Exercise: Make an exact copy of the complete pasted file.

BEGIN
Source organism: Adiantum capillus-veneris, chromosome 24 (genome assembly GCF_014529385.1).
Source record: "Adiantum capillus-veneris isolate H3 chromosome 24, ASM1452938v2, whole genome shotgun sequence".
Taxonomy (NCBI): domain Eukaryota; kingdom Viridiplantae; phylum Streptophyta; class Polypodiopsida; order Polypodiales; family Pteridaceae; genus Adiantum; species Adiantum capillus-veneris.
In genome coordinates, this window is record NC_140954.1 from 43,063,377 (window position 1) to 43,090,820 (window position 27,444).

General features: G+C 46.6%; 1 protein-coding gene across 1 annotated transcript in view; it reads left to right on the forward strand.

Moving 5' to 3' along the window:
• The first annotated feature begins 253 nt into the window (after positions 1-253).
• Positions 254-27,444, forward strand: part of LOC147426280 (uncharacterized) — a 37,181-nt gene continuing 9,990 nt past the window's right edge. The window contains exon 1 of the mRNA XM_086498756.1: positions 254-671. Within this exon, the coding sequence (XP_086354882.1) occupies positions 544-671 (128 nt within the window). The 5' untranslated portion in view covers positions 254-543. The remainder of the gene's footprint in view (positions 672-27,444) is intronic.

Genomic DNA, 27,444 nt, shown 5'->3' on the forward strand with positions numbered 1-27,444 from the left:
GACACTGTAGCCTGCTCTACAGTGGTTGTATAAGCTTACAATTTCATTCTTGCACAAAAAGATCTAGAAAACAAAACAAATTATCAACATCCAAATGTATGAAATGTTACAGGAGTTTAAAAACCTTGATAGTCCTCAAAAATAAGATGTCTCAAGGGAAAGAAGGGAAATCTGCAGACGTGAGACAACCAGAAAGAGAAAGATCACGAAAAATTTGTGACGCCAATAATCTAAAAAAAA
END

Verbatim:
Source organism: Adiantum capillus-veneris, chromosome 24 (genome assembly GCF_014529385.1).
Source record: "Adiantum capillus-veneris isolate H3 chromosome 24, ASM1452938v2, whole genome shotgun sequence".
Taxonomy (NCBI): domain Eukaryota; kingdom Viridiplantae; phylum Streptophyta; class Polypodiopsida; order Polypodiales; family Pteridaceae; genus Adiantum; species Adiantum capillus-veneris.
In genome coordinates, this window is record NC_140954.1 from 43,063,377 (window position 1) to 43,090,820 (window position 27,444).

General features: G+C 46.6%; 1 protein-coding gene across 1 annotated transcript in view; it reads left to right on the forward strand.

Moving 5' to 3' along the window:
• The first annotated feature begins 253 nt into the window (after positions 1-253).
• Positions 254-27,444, forward strand: part of LOC147426280 (uncharacterized) — a 37,181-nt gene continuing 9,990 nt past the window's right edge. The window contains exon 1 of the mRNA XM_086498756.1: positions 254-671. Within this exon, the coding sequence (XP_086354882.1) occupies positions 544-671 (128 nt within the window). The 5' untranslated portion in view covers positions 254-543. The remainder of the gene's footprint in view (positions 672-27,444) is intronic.

Genomic DNA, 27,444 nt, shown 5'->3' on the forward strand with positions numbered 1-27,444 from the left:
GACACTGTAGCCTGCTCTACAGTGGTTGTATAAGCTTACAATTTCATTCTTGCACAAAAAGATCTAGAAAACAAAACAAATTATCAACATCCAAATGTATGAAATGTTACAGGAGTTTAAAAACCTTGATAGTCCTCAAAAATAAGATGTCTCAAGGGAAAGAAGGGAAATCTGCAGACGTGAGACAACCAGAAAGAGAAAGATCACGAAAAATTTGTGACGCCAATAATCTAAAAAAAA